One of the stipulated conditions for being allowed to marry Kim, as I was to later discover, was that I had to learn how to sail. So serious was this stipulation, that my father-inlaw paid for me to do a sailing course at the Royal Melbourne Yacht Club. Upon completion of the course, I was duly entrusted with the family yacht. Fortunately, we lived right near Williamstown, Melbourne, which meant that mooring and regularly sailing the yacht was relatively practicable. But, alas, my entire sailing experience was confined to Port Phillip Bay. Other experienced sailors would talk with excitement about “sailing green” (through rough ocean) and negotiating ten to fifteen metre waves! I was content to limit my sailing to a very light shade of blue! I do, however, have the utmost respect for sailors who venture out into the untamed green waters of the world and return as conquerors. But not all do. Going out into the deep has its rewards, but it also has its risks.
And when he had finished speaking, he said to Simon, “Put out into the deep and let down your nets for a catch.”
“Launching out into the deep” in life involves combatting weariness, overcoming past failures, dealing with unresolved hurts, and trying to forget some possible bad memories. It can be done – but needs some mighty awkward hurdles to be negotiated first! When Jesus told Peter to launch out into the deep after he and his co-workers had toiled all night and caught nothing, Peter also had to get over his previous negative experiences.
And Simon answered, “Master, we toiled all night and took nothing! But at your word I will let down the nets.”
Sailing vessels are always safe when secured in a harbour. But sailing vessels were never intended to remain within the safety of a harbour. Your life is like a ship and your journey through life is like navigating seas and oceans. Certain fishing boats, such as the Crab fishermen of the Bering Strait, up near Alaska, have to venture way out into some of the roughest seas on the planet. This Crab season only lasts a few weeks. Each season, several of these fishermen die. For those Crab fishermen who survive and make it back at the end of the season, the financial rewards are significant. They can earn up to a year’s wages in just a few weeks.
Fishing on the Bering Sea is one of the most hazardous professions on the planet. Days spent lugging around heavy equipment amid giant swells and icy blasts of sea-soaked air — it’s not for the faint of heart. The isolation of those remote waters, the winter months shrouded in darkness and prone to stormy skies, the high winds and ice-covered decks — all stack the deck for hypothermia, drowning and other life-threatening accidents. Despite the danger, there’s still a good bit of money to be made as a fisherman on the Bering Sea — provided you’re willing to pay your dues and work your way up.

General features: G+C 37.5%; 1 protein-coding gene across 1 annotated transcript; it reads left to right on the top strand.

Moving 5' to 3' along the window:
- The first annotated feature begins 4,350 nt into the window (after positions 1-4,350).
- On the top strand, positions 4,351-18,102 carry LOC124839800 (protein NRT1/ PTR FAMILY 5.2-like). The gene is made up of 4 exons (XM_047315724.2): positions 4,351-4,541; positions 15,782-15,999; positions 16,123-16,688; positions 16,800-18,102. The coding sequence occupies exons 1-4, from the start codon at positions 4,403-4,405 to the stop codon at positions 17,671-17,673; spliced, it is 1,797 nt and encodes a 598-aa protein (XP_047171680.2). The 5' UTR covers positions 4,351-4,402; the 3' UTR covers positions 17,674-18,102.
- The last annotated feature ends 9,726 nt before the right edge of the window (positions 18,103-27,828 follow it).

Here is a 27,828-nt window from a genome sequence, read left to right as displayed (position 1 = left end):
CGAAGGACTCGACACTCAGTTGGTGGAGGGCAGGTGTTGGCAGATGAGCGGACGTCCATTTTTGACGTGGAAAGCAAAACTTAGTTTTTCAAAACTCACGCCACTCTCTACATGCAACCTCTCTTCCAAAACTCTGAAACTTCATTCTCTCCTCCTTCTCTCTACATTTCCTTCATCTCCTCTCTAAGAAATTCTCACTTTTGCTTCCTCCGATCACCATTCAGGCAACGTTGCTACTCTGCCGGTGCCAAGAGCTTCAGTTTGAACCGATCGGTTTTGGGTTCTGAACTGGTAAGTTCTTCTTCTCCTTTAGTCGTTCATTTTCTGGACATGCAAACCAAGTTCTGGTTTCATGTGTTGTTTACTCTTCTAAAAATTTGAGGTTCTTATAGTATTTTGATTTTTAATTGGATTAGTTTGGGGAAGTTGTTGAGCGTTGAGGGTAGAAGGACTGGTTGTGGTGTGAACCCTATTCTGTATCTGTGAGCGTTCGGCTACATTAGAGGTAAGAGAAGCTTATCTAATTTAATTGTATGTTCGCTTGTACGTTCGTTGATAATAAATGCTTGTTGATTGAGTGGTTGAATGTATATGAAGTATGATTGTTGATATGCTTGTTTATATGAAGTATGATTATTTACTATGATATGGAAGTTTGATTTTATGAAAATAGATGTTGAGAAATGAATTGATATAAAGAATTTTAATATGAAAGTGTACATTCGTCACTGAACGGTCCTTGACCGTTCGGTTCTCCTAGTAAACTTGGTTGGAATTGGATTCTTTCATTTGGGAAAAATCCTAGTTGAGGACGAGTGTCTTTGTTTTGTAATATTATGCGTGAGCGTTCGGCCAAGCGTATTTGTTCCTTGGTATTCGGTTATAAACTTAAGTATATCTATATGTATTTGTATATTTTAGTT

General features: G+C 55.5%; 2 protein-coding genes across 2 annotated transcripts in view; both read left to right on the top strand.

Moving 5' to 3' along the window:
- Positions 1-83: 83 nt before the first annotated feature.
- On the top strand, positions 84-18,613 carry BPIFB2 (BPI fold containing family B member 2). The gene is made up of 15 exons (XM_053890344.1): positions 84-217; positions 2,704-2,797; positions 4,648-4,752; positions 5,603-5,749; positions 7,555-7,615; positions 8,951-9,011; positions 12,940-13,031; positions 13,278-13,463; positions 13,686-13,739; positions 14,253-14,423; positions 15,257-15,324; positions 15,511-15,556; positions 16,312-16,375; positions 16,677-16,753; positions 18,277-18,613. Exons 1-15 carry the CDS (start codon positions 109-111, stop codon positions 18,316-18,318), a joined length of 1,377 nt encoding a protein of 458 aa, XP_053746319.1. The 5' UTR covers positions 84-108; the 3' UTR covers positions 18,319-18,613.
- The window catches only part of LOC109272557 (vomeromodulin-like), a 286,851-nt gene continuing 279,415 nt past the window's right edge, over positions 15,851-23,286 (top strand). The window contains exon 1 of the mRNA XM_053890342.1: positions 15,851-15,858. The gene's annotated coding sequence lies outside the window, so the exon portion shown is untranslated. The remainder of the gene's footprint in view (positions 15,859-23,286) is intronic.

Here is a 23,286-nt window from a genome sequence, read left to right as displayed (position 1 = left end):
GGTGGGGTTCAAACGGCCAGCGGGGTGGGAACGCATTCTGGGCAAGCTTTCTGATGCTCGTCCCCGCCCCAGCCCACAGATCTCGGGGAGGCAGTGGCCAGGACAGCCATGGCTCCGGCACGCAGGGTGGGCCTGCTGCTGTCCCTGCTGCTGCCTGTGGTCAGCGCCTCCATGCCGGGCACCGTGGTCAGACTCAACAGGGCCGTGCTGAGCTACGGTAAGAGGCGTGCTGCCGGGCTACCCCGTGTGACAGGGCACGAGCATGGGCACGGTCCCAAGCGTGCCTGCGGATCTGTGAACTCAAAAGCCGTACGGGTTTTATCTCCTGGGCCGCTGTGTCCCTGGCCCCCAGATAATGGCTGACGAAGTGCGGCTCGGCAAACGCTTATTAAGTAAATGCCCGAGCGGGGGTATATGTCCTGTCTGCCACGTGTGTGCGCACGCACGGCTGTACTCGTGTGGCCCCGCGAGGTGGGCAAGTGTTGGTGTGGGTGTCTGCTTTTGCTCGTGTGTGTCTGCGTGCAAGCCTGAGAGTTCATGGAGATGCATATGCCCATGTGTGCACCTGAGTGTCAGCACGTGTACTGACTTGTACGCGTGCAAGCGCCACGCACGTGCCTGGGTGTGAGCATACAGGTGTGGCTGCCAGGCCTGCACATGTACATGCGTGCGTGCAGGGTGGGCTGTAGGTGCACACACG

Millions of dollars are made by these Crab fishers in just one season. But it is only possible if they launch out into the deep.
And when they had done this, they enclosed a large number of fish, and their nets were breaking.
Spiritually the same principle seems to apply. The more we are prepared to step out of our comfort zone, obey Christ, and venture deep, the greater the reward. In just over a week, we as a church will be doing just this. Many of us have been planning, building, organising, training, investing, into this Journey campaign. One of our KiDS Church workers has spent the last three weeks building the material which will resemble the inside of a jumbo jet. This has also involved painting and shaping the various boxes now dressed up as pieces of luggage, for the luggage of life game the children will be playing. All of this effort for what will effectively be for less than sixty minutes of usage. Then it will be taken down and disposed of forever. This is launching deep. It is in this deep where we hope to catch the kind of young fish that Jesus spoke about.
And Jesus said to them, “Follow me, and I will make you become fishers of men.”
This kind of deep fishing involves leg-work and knee-work. Some of us can do the leg-work, some of can do the knee-work. When a church launches out into the deep there is always a lot of leg-work to be done (advertising, catering, volunteer-coordination, multi-media presentations to produce, VIPs to be invited, décor to be updated, music to be learned/practised/rehearsed, leaflets to be delivered, sets to be made, curriculums to be written, social-media to be updated, and so on), and there is an even greater amount of knee-work to be done (prayer for appropriate weather, prayer for visitors to turn up and for God to open their hearts, prayer for the volunteers to be refreshed and ready, prayer for the musicians and singers to be prepared and able to perform with confidence, prayer for the children invited to join in, prayer for the children’s workers to well-preprared and able to hold the attention of the assembled children, prayer for our sound-team and media team to work in harmony, prayer for those involved in the catering to be well organised and in good health, and prayer for the preacher to have God’s anointing).
Some of us may feel like we’ve already toiled all night and caught nothing. Even the thought of launching out into the deep is frightening. But in order for us to reach the precious catch which Christ summons us to fish for, we have to set sail and head for deep waters. On Sunday February 19th at Legana, you may feel as if you are out of your depth, but as these Bering Strait Crab-fishermen constantly remind themselves, it’s only for a season and the rewards are extraordinary. But as any of these Crab fishermen will tell you, it’s not a one man job – we all need to help each other out. If you can’t do some of the leg-work which needs doing, then we need you on your knees helping out with the knee-work. On Sunday February 19th, let’s all give 100% and truly make it a One Hundred Percent Sunday.